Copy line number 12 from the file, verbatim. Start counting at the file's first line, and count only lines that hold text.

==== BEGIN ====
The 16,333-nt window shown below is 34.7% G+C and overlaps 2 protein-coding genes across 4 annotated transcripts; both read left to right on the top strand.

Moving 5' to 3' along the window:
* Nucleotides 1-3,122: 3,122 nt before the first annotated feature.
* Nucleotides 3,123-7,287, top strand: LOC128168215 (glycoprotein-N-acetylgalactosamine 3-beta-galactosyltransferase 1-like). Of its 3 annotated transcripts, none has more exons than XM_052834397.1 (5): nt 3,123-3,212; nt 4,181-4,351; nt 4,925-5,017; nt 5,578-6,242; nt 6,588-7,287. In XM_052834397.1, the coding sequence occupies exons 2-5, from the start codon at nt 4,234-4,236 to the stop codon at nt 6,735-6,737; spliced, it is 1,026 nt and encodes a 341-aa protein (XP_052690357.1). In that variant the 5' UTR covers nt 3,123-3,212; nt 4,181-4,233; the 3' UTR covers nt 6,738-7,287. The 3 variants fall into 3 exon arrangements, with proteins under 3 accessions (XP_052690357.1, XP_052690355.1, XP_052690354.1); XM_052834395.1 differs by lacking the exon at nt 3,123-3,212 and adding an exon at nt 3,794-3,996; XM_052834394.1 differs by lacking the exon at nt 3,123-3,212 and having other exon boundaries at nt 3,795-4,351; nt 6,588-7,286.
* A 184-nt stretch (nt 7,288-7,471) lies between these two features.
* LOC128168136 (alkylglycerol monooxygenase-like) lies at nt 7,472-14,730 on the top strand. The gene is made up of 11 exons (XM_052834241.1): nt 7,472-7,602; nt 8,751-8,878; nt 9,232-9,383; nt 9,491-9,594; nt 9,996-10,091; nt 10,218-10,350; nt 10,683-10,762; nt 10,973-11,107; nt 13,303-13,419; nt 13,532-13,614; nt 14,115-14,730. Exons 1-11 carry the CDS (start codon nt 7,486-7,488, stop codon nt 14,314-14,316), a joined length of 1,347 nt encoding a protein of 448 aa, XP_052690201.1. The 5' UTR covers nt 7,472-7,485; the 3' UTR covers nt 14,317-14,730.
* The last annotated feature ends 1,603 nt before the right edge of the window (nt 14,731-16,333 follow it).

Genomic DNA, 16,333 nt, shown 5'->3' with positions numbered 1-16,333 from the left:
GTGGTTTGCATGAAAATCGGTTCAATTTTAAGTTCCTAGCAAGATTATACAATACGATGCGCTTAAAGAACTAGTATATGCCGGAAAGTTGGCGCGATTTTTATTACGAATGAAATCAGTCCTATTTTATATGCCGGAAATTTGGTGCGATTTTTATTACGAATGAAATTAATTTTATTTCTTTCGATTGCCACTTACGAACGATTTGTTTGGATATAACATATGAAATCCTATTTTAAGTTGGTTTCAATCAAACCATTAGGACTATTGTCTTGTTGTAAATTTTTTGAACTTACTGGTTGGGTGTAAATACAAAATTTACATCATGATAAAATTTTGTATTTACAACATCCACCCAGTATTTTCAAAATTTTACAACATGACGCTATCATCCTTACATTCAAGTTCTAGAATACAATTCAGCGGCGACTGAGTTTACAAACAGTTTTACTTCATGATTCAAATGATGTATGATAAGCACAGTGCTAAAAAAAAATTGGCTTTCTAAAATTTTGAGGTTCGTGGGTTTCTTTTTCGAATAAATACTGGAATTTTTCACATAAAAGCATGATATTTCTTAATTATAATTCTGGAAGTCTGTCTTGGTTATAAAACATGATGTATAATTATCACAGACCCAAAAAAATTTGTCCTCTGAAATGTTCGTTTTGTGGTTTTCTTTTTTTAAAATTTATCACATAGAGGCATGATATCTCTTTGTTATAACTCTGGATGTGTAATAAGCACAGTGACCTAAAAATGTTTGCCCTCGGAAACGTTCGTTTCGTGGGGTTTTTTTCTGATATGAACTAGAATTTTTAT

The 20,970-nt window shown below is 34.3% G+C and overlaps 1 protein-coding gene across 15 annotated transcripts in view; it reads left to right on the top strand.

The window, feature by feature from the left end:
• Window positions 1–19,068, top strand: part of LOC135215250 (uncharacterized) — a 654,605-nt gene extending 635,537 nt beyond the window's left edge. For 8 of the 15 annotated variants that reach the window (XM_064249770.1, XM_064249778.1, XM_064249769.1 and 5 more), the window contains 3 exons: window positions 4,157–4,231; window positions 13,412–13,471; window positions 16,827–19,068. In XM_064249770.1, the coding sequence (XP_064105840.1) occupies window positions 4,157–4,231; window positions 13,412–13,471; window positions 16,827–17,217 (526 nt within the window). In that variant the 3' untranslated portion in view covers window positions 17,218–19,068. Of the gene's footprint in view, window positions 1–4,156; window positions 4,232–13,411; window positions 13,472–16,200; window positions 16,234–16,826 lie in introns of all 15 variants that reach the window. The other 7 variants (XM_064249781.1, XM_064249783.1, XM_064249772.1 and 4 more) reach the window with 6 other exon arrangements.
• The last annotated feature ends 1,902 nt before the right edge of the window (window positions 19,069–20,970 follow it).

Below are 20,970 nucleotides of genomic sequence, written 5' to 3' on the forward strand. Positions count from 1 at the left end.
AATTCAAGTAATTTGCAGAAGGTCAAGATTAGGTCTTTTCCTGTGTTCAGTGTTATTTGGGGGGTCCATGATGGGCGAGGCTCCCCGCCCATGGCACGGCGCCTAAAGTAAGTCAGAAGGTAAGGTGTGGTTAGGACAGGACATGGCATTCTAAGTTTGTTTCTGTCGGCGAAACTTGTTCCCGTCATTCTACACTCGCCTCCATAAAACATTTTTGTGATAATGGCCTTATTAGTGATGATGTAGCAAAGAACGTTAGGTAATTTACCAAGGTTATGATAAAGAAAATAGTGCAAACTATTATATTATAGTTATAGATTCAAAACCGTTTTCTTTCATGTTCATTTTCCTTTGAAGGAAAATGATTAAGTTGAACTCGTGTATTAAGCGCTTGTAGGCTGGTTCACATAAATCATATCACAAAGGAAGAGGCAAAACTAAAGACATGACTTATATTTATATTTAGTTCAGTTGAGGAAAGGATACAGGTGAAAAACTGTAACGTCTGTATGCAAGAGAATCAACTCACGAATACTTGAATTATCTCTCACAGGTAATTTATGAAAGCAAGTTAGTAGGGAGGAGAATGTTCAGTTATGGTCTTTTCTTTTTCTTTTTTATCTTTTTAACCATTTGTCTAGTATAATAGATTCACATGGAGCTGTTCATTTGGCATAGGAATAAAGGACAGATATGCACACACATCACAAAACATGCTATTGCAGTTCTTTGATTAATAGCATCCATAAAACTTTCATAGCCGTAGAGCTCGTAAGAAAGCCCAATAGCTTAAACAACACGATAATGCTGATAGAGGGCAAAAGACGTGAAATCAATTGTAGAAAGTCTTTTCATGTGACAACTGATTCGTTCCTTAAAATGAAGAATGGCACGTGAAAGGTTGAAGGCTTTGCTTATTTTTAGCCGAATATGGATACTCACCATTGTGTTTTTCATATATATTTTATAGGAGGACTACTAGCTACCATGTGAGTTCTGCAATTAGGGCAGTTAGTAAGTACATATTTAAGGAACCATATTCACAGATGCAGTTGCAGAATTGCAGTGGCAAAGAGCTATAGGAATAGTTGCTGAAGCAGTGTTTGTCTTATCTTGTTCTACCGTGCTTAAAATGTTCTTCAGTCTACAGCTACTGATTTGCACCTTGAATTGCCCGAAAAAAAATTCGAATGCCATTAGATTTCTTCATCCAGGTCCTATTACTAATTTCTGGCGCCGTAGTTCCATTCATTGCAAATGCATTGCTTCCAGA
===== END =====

• Window positions 1–19,068, top strand: part of LOC135215250 (uncharacterized) — a 654,605-nt gene extending 635,537 nt beyond the window's left edge. For 8 of the 15 annotated variants that reach the window (XM_064249770.1, XM_064249778.1, XM_064249769.1 and 5 more), the window contains 3 exons: window positions 4,157–4,231; window positions 13,412–13,471; window positions 16,827–19,068. In XM_064249770.1, the coding sequence (XP_064105840.1) occupies window positions 4,157–4,231; window positions 13,412–13,471; window positions 16,827–17,217 (526 nt within the window). In that variant the 3' untranslated portion in view covers window positions 17,218–19,068. Of the gene's footprint in view, window positions 1–4,156; window positions 4,232–13,411; window positions 13,472–16,200; window positions 16,234–16,826 lie in introns of all 15 variants that reach the window. The other 7 variants (XM_064249781.1, XM_064249783.1, XM_064249772.1 and 4 more) reach the window with 6 other exon arrangements.